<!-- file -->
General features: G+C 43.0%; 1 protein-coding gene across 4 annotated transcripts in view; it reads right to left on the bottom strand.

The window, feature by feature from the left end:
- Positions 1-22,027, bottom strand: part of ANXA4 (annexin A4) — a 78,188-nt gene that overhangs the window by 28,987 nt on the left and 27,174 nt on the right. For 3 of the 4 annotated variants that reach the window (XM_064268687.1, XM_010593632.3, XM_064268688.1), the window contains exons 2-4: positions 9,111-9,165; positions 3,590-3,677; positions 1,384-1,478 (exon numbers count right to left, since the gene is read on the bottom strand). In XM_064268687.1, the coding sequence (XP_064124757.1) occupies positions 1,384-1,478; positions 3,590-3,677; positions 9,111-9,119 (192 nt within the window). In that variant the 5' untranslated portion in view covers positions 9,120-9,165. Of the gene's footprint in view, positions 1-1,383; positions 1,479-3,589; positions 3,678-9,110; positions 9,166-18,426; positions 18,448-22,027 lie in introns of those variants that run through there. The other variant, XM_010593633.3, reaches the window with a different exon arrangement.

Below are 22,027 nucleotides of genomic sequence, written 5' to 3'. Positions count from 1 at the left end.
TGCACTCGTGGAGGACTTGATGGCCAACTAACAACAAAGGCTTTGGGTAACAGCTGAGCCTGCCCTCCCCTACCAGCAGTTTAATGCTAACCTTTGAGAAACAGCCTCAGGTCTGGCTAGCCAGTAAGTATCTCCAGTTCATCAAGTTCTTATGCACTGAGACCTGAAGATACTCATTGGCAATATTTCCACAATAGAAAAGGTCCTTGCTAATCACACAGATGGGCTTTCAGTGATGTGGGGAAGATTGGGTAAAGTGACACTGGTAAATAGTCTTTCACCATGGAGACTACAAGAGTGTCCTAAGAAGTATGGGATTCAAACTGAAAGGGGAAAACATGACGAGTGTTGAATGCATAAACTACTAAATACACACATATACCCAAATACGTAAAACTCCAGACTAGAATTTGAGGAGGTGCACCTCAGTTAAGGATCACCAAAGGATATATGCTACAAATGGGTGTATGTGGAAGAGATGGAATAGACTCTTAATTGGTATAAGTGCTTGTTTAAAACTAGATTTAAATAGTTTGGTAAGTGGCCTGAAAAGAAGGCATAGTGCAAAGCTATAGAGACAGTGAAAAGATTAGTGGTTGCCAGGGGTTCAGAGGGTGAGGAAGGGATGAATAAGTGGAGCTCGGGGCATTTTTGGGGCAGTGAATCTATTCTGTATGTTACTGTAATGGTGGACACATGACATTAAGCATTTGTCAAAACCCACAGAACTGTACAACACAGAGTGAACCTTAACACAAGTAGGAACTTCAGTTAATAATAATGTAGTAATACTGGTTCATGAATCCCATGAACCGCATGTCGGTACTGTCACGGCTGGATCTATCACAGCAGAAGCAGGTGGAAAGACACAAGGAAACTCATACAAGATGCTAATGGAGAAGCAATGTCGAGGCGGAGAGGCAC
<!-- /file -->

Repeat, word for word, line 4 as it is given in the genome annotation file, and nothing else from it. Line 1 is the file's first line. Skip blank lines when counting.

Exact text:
Below are 22,027 nucleotides of genomic sequence, written 5' to 3'. Positions count from 1 at the left end.